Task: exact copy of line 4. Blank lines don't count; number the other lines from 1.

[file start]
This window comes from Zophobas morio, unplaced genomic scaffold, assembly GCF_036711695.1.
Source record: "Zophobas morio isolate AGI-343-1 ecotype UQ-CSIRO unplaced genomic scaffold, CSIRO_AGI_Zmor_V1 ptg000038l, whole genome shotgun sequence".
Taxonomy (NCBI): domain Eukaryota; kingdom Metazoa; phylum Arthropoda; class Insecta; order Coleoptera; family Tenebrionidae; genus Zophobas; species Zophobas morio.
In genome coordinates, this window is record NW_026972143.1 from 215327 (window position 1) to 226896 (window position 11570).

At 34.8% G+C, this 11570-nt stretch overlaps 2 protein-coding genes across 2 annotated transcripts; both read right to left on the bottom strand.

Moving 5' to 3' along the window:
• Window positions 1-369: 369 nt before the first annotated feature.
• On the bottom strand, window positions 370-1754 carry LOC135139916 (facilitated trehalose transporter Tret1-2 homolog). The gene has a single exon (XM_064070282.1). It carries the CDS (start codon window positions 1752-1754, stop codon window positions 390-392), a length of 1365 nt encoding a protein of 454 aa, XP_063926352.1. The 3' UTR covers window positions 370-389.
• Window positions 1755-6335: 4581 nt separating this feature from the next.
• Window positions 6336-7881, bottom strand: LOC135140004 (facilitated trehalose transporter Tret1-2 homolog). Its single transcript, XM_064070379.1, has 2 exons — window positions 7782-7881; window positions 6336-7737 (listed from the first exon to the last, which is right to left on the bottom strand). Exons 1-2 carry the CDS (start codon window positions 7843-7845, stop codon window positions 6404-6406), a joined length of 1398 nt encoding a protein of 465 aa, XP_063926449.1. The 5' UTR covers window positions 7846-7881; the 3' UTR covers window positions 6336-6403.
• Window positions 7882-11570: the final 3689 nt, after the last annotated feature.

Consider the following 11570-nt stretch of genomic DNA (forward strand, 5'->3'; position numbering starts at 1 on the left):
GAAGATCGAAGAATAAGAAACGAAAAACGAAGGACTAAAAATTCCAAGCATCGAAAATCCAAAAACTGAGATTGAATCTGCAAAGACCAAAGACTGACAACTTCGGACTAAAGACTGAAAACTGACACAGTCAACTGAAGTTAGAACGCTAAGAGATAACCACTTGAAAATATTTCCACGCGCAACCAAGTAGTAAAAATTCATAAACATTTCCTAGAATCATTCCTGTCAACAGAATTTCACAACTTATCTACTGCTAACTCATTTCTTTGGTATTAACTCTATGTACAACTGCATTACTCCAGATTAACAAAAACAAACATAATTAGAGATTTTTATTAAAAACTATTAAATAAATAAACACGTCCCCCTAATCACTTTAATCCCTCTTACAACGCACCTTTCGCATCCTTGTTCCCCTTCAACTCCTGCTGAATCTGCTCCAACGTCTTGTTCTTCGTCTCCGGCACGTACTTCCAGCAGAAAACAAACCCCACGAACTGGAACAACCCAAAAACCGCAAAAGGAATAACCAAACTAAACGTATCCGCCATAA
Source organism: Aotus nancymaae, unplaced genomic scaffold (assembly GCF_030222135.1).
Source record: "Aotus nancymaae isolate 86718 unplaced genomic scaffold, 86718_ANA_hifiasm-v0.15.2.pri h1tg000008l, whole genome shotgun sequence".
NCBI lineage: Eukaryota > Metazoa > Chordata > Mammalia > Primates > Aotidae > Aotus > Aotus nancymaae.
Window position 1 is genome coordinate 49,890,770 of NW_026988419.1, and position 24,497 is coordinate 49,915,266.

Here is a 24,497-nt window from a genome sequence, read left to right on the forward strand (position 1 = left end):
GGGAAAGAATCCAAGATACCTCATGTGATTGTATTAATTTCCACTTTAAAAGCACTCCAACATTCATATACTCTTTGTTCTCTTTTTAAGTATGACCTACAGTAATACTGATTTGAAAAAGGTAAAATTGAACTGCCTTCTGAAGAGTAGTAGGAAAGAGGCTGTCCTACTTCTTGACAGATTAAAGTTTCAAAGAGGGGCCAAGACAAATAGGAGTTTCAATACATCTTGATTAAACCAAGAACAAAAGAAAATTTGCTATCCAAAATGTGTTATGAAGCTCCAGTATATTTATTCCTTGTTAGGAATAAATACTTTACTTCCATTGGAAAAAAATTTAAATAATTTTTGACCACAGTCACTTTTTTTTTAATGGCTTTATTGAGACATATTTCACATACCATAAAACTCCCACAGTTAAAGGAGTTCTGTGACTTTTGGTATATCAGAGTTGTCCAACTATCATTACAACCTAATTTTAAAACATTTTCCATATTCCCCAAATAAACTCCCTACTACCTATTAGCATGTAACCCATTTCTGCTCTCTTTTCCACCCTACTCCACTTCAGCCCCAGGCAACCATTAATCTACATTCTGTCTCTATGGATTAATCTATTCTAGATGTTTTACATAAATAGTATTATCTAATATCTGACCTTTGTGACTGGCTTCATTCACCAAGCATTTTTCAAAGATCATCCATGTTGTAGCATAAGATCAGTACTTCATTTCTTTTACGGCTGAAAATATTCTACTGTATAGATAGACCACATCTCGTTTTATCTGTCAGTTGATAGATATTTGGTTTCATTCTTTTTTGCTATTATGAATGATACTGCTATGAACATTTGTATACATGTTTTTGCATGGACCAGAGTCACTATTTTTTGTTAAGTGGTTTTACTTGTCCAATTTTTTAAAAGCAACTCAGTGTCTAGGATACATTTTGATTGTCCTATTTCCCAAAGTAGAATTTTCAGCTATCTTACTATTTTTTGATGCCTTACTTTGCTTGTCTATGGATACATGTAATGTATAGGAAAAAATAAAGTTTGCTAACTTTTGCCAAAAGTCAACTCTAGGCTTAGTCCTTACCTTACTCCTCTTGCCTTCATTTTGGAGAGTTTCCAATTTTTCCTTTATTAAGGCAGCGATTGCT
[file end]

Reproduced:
In genome coordinates, this window is record NW_026972143.1 from 215327 (window position 1) to 226896 (window position 11570).